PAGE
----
When it comes to preserving the Bible’s original message accurately, these mistakes don’t concern me so much as some more recent ‘translations’ of the Bible that have appeared, that come about from one or a handful of individuals who take upon themselves the task of correcting doctrine in the Bible that they perceive has been altered over the centuries. I’m thinking of examples like The New World Translation, used by Jehovah’s Witnesses, or The Passion Translation, used in some hyper charismatic churches. Both these translations go away from the original manuscripts, adding or changing concepts.

For example, in nearly every Bible, John 1:1 says

In the beginning was the Word, and the Word was with God, and the Word was God.

In the New World Translation, it says

In the beginning was the Word, and the Word was with God, and the Word was a god.

This helps the JW doctrine that teaches that Jesus (the Word) was not part of the triune God, but was instead the first creation of Jehovah. This is an incredibly key alteration that impacts an entire doctrine, and thus, the understanding of salvation.

There are many alterations in the text of The Passion Translation, a study on this could take hours. Holly Pivec (Biola University) and Prof. Doug Geivett (Biola University) have done a great amount of research into TPT and the type of Christianity that it’s come from, and Holly has put together a fact sheet here: Passion-Translation-Fact-Sheet-1.pdf (squarespace.com)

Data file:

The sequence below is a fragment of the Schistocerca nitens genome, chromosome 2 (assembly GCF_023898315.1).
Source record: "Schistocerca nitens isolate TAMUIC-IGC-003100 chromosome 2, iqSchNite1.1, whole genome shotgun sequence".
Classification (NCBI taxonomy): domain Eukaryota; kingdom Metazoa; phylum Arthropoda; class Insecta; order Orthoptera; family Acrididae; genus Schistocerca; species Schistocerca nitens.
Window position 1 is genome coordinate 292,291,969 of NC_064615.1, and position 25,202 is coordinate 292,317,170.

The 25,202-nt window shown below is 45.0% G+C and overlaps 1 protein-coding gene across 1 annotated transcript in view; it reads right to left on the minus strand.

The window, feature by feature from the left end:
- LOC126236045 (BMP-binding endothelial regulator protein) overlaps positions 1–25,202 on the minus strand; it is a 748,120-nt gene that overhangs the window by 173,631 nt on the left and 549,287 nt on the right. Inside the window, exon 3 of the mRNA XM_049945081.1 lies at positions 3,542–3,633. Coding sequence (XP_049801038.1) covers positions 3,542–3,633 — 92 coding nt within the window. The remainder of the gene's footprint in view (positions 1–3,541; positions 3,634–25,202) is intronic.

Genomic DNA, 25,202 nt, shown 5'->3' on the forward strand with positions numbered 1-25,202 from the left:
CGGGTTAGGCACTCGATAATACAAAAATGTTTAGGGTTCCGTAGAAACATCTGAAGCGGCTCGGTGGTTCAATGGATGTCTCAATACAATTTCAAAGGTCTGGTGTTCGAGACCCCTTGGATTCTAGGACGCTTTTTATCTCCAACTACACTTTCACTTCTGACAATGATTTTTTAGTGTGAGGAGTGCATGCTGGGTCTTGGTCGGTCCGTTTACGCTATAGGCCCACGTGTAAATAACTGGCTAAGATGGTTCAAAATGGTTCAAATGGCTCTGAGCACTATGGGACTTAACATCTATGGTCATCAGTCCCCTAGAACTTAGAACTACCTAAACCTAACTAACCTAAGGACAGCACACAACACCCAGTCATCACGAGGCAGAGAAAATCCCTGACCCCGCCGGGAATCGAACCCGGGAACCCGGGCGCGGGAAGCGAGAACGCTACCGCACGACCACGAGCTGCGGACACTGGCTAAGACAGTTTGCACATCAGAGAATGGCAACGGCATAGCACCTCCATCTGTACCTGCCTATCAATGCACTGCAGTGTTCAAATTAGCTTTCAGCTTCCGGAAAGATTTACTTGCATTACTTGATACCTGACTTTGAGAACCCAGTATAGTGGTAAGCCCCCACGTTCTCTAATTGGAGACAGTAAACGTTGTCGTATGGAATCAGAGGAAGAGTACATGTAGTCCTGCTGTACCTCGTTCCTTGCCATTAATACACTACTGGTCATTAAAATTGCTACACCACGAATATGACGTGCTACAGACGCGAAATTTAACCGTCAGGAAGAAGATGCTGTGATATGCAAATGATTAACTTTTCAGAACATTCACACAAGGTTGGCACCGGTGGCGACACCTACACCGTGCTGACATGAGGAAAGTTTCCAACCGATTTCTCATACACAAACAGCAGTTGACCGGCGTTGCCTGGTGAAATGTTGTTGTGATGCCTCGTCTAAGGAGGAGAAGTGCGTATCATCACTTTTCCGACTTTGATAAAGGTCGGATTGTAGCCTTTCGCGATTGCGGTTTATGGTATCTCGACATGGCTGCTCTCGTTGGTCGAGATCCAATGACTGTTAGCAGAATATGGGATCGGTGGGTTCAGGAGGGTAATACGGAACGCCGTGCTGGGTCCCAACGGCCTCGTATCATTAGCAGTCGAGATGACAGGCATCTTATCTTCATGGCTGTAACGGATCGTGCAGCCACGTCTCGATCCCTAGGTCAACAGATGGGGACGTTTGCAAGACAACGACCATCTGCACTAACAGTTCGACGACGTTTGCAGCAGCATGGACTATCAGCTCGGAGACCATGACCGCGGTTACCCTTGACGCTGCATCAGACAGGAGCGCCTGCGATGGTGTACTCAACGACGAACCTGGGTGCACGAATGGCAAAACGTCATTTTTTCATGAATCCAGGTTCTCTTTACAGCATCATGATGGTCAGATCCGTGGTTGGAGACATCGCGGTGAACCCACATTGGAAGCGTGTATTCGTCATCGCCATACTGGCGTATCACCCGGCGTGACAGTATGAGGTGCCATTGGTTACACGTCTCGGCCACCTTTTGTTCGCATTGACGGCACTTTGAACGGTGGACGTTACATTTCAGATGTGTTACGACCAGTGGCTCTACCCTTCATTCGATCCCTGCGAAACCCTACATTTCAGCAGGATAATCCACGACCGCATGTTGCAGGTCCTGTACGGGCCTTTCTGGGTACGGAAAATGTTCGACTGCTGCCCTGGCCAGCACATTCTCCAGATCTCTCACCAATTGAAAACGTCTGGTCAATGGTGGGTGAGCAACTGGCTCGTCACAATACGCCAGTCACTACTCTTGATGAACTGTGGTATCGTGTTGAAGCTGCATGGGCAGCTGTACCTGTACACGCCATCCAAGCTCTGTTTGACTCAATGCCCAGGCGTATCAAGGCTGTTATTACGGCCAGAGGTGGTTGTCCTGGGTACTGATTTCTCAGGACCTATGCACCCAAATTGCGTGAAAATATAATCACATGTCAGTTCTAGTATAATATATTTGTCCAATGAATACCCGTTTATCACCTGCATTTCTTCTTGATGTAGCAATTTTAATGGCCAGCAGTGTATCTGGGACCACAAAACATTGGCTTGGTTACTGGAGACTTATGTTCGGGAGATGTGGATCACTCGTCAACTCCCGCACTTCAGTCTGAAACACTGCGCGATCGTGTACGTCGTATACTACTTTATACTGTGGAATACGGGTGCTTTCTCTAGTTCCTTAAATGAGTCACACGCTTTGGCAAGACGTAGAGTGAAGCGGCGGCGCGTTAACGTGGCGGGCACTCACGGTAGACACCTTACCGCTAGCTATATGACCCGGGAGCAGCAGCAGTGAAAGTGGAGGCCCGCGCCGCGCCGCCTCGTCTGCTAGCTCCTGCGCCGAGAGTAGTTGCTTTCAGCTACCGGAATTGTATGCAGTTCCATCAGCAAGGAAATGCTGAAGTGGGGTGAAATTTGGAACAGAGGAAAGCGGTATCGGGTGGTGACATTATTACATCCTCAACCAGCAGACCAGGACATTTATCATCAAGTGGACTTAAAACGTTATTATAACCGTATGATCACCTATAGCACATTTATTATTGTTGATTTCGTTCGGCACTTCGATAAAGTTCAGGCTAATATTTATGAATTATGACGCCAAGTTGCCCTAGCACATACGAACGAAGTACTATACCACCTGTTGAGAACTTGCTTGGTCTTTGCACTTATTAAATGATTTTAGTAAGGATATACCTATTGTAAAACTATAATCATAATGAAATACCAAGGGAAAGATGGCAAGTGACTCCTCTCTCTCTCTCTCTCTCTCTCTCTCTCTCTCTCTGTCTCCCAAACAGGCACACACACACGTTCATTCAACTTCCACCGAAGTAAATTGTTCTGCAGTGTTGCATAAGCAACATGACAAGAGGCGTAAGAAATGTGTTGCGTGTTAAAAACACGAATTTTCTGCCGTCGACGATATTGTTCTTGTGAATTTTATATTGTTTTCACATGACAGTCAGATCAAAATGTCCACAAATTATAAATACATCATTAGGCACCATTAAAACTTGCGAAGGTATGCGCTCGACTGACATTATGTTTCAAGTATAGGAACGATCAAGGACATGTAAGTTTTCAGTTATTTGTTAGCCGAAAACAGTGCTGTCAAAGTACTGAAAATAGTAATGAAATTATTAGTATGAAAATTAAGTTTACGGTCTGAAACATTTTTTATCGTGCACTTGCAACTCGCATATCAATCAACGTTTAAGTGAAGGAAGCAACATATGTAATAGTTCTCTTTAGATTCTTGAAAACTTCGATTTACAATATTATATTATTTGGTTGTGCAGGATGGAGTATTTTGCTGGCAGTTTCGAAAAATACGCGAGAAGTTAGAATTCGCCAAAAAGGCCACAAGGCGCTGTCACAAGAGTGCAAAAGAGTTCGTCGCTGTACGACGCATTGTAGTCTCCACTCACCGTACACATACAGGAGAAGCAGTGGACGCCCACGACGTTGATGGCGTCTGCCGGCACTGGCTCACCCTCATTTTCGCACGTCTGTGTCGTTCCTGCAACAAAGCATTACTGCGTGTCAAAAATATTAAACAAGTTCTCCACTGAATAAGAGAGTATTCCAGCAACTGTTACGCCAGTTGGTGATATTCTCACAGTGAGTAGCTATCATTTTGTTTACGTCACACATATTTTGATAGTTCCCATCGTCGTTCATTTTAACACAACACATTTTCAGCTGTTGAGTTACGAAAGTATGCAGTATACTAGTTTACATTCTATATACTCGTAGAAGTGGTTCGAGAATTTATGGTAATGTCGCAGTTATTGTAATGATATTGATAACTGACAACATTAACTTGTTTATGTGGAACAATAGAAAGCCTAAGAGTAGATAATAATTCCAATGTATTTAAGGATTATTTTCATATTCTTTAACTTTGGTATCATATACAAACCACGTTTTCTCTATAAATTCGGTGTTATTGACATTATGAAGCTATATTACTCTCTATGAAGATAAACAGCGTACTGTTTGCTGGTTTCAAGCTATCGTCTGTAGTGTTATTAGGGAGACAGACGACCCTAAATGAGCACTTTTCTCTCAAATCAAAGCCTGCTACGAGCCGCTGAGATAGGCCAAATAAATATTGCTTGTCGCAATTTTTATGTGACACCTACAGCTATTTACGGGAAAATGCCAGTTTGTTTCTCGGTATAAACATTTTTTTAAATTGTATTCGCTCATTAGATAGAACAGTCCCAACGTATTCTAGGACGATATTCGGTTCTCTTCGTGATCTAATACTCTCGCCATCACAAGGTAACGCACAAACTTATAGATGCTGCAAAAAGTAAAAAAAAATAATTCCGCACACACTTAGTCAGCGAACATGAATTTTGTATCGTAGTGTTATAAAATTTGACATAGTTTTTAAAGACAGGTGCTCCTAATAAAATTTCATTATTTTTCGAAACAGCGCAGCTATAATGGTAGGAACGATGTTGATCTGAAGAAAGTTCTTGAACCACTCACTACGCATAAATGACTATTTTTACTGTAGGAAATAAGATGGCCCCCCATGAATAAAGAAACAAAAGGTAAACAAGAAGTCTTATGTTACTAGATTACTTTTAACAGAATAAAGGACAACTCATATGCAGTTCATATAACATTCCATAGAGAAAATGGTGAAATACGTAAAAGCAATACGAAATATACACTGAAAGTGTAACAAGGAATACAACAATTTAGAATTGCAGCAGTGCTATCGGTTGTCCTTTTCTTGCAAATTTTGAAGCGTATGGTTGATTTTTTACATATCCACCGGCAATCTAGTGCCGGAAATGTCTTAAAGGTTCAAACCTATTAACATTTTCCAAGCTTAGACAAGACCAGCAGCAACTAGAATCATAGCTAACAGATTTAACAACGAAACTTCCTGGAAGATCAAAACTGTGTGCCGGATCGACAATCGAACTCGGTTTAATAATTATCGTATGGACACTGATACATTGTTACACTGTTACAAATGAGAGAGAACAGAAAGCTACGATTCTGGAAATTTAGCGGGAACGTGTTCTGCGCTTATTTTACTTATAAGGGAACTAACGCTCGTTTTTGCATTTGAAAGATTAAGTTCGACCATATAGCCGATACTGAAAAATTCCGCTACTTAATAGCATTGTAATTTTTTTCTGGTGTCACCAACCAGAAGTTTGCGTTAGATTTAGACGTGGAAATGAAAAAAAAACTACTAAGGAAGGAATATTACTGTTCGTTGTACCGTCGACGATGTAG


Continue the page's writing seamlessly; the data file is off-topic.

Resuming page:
In it, Holly gives an example of an alteration:

Example 1: Take note of the addition of teaching about the Holy Spirit and the deletion of admonitions to correct and rebuke.

2 Timothy 4:2
Standard English Translations:

  • “preach the word; be ready in season and out of season; reprove, rebuke, and
    exhort, with complete patience and teaching.” (English Standard Version)
  • “Preach the word; be prepared in season and out of season; correct, rebuke and
    encourage—with great patience and careful instruction.” (New International
  • “Preach the word! Be ready in season and out of season. Convince, rebuke,
    exhort, with all longsuffering and teaching.” (New King James Version)
  • The Passion Translation: “proclaim the Word of God and stand upon it no matter what! Rise to the occasion and preach when it is convenient and when it is not. Preach in the full expression of the Holy Spirit—with wisdom and patience as you instruct and teach the people.” (TPT)

Whilst this doesn’t impact the doctrine of salvation as the example above from NWT, it certainly adds to Christian doctrine in a way that can mislead Christians in their walk and growth with God. The removal of admonitions to rebuke is part of a teaching that is all about the exciting, Holy Spirit experiences of Christianity, leaving out the more challenging parts of faith.

I know people who love TPT because it speaks to them in a different way from ordinary translations because of the poetic nature of the language. As a piece of poetry, its very eloquent, but as God’s true word, untrustworthy.

I think it’s important to understand the different types of errors that can arise in Bible translation. We certainly need God’s wisdom as we read new translations that come along.